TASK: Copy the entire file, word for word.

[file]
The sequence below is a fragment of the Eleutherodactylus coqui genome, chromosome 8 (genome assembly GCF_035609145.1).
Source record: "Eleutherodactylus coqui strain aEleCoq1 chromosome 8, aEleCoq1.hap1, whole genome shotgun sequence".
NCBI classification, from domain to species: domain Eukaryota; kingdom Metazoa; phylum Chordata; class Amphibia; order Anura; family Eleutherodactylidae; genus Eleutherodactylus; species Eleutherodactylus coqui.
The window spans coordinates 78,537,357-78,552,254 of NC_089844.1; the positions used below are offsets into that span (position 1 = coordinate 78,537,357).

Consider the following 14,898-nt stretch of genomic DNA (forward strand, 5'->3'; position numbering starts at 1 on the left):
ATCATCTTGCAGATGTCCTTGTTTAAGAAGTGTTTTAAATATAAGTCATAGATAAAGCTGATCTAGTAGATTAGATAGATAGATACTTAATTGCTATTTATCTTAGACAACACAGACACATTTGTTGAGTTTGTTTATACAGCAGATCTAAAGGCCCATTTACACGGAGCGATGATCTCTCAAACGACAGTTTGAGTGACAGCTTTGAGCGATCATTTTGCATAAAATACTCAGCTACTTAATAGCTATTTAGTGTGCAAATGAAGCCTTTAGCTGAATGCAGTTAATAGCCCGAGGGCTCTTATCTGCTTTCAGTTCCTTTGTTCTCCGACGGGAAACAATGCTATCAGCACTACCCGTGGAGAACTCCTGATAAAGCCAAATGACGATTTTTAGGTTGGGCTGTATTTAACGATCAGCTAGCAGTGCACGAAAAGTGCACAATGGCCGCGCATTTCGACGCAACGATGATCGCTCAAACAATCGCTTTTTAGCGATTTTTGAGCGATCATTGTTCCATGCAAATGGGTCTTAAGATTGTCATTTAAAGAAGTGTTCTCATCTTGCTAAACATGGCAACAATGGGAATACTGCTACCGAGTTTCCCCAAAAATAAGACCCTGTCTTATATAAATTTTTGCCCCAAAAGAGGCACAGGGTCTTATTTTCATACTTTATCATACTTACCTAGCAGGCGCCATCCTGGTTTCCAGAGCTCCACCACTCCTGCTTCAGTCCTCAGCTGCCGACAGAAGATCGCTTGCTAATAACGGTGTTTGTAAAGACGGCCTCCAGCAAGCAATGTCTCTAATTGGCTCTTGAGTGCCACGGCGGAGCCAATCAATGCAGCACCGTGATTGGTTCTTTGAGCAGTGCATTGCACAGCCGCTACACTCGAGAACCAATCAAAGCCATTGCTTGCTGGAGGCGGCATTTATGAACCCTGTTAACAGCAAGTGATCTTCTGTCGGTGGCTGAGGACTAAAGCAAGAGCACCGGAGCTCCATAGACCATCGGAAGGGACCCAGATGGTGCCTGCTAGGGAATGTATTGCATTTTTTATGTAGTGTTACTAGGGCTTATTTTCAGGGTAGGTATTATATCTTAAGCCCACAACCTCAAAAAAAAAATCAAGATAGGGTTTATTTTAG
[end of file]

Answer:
The sequence below is a fragment of the Eleutherodactylus coqui genome, chromosome 8 (genome assembly GCF_035609145.1).
Source record: "Eleutherodactylus coqui strain aEleCoq1 chromosome 8, aEleCoq1.hap1, whole genome shotgun sequence".
NCBI classification, from domain to species: domain Eukaryota; kingdom Metazoa; phylum Chordata; class Amphibia; order Anura; family Eleutherodactylidae; genus Eleutherodactylus; species Eleutherodactylus coqui.
The window spans coordinates 78,537,357-78,552,254 of NC_089844.1; the positions used below are offsets into that span (position 1 = coordinate 78,537,357).

Consider the following 14,898-nt stretch of genomic DNA (forward strand, 5'->3'; position numbering starts at 1 on the left):
ATCATCTTGCAGATGTCCTTGTTTAAGAAGTGTTTTAAATATAAGTCATAGATAAAGCTGATCTAGTAGATTAGATAGATAGATACTTAATTGCTATTTATCTTAGACAACACAGACACATTTGTTGAGTTTGTTTATACAGCAGATCTAAAGGCCCATTTACACGGAGCGATGATCTCTCAAACGACAGTTTGAGTGACAGCTTTGAGCGATCATTTTGCATAAAATACTCAGCTACTTAATAGCTATTTAGTGTGCAAATGAAGCCTTTAGCTGAATGCAGTTAATAGCCCGAGGGCTCTTATCTGCTTTCAGTTCCTTTGTTCTCCGACGGGAAACAATGCTATCAGCACTACCCGTGGAGAACTCCTGATAAAGCCAAATGACGATTTTTAGGTTGGGCTGTATTTAACGATCAGCTAGCAGTGCACGAAAAGTGCACAATGGCCGCGCATTTCGACGCAACGATGATCGCTCAAACAATCGCTTTTTAGCGATTTTTGAGCGATCATTGTTCCATGCAAATGGGTCTTAAGATTGTCATTTAAAGAAGTGTTCTCATCTTGCTAAACATGGCAACAATGGGAATACTGCTACCGAGTTTCCCCAAAAATAAGACCCTGTCTTATATAAATTTTTGCCCCAAAAGAGGCACAGGGTCTTATTTTCATACTTTATCATACTTACCTAGCAGGCGCCATCCTGGTTTCCAGAGCTCCACCACTCCTGCTTCAGTCCTCAGCTGCCGACAGAAGATCGCTTGCTAATAACGGTGTTTGTAAAGACGGCCTCCAGCAAGCAATGTCTCTAATTGGCTCTTGAGTGCCACGGCGGAGCCAATCAATGCAGCACCGTGATTGGTTCTTTGAGCAGTGCATTGCACAGCCGCTACACTCGAGAACCAATCAAAGCCATTGCTTGCTGGAGGCGGCATTTATGAACCCTGTTAACAGCAAGTGATCTTCTGTCGGTGGCTGAGGACTAAAGCAAGAGCACCGGAGCTCCATAGACCATCGGAAGGGACCCAGATGGTGCCTGCTAGGGAATGTATTGCATTTTTTATGTAGTGTTACTAGGGCTTATTTTCAGGGTAGGTATTATATCTTAAGCCCACAACCTCAAAAAAAAAATCAAGATAGGGTTTATTTTAG